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The problem of diesel engine exhaust in underground mines.
Proc Conf on the Underground Mng Env Univ of Missouri Rolla Missouri, October 27-29, 1971. 1971 Oct; :241-50
The operation of diesel engines in underground areas requires careful attention to space ventilation in order that the concentration of toxic combustion products be held within acceptable limits. These ventilation requirements and the bases for calculating them are reviewed in the paper. A special hazard, the case of an engine rebreathing its own exhaust as a result of inadequate ventilation, is identified and described. This special case is shown to result in progressively accelerated carbon monoxide discharge with possibilities for very rapid development of extremely hazardous CO levels in the vicinity of an inadequately ventilated engine. Overall, the problem of maintaining safe atmospheres is lessened as the amounts of toxic pollutants from engines are reduced. Methods used to approach the minimal pollutant yield--and thereby minimal air poisoning hazard--are also discussed.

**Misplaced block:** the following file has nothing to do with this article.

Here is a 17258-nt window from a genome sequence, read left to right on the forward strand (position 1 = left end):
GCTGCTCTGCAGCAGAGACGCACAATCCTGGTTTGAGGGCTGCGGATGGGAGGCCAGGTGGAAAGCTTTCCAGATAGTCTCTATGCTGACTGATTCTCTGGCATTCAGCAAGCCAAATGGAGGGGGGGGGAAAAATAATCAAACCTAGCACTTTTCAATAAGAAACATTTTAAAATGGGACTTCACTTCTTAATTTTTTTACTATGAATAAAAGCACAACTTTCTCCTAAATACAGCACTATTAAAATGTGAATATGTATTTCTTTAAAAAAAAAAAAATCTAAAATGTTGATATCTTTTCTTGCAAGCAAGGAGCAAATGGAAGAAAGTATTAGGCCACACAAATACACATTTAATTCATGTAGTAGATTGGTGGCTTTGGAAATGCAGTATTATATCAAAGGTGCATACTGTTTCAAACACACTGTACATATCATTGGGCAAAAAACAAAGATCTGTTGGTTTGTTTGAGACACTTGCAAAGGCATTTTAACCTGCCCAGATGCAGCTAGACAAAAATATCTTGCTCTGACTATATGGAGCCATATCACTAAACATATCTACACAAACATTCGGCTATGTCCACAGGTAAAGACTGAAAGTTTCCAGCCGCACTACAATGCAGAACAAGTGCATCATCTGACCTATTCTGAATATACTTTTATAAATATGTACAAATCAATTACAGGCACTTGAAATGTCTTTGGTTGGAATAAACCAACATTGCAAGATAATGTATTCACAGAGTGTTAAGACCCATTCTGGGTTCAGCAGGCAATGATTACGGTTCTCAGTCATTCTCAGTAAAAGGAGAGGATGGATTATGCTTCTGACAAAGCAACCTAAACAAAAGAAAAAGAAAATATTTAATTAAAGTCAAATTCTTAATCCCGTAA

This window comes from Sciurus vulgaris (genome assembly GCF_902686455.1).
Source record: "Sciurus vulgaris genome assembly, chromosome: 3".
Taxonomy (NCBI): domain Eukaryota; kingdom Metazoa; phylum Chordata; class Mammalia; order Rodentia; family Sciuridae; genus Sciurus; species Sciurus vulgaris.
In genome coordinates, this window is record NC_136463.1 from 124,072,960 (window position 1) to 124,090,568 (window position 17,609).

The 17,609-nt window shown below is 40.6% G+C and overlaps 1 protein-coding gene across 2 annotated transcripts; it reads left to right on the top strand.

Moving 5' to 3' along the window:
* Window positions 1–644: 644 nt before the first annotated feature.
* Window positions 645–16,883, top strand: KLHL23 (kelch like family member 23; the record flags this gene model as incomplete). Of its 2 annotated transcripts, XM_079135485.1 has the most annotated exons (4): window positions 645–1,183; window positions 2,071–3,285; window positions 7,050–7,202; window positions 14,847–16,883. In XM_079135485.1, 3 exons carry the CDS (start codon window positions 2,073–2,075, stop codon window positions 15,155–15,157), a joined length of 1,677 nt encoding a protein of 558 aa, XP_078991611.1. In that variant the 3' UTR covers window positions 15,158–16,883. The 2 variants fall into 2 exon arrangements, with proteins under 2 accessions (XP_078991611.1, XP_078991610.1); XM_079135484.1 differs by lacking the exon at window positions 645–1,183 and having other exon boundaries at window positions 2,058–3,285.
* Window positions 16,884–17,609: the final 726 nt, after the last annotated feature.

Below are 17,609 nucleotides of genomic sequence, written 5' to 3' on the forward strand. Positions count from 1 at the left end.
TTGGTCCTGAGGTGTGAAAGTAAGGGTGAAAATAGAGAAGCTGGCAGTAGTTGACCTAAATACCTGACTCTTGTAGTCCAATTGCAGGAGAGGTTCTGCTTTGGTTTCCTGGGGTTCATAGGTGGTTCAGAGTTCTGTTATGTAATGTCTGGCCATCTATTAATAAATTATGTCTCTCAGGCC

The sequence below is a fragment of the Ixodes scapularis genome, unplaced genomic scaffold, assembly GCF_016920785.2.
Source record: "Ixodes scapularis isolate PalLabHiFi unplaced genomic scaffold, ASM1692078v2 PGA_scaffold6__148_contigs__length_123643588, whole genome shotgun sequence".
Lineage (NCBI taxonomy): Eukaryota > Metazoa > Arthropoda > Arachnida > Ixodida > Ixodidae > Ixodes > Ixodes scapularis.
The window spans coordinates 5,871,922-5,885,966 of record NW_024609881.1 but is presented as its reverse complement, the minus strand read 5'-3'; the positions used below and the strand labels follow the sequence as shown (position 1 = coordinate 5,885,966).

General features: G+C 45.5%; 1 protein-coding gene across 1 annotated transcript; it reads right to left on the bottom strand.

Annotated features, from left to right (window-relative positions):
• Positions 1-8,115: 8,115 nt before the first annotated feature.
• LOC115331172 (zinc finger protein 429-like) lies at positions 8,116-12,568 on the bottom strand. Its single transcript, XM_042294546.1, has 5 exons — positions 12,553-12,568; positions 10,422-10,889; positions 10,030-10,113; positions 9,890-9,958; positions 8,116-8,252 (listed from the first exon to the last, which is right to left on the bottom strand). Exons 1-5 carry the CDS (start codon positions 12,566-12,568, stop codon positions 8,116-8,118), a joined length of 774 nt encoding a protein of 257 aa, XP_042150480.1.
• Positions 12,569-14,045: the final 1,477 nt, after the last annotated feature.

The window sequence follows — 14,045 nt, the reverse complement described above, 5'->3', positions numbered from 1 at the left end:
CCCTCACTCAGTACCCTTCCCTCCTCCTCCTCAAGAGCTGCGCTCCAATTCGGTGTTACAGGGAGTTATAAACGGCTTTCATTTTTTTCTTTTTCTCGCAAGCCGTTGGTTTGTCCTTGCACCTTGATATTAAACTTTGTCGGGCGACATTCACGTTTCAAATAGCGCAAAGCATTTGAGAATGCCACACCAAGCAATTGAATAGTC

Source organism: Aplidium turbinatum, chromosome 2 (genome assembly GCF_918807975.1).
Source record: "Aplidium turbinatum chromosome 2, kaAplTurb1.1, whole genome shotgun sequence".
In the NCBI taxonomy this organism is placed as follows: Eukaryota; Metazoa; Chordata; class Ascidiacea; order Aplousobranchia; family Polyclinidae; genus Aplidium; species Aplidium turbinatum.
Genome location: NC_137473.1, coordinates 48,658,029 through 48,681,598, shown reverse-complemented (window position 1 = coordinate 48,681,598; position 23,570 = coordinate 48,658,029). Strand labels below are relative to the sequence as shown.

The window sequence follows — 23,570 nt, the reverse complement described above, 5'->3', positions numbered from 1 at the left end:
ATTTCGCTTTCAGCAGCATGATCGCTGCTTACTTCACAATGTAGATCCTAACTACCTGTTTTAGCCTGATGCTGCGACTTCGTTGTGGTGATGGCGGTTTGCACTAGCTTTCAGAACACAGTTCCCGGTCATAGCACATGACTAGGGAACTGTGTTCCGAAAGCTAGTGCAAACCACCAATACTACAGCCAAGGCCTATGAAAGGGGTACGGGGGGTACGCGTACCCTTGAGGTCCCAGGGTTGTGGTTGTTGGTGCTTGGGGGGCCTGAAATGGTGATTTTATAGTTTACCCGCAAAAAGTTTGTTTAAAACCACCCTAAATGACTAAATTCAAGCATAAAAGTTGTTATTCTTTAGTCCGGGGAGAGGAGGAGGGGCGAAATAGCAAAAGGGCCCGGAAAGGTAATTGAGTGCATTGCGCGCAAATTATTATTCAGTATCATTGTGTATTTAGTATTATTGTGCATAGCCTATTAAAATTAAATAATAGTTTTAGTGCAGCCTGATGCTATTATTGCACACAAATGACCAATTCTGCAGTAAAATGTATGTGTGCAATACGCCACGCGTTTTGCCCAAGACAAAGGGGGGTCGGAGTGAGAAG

Proc. Conf. on the Underground Mng. Env., Univ. of Missouri, Rolla, Missouri,
Page last reviewed: October 8, 2021Content source: National Institute for Occupational Safety and Health Education and Information Division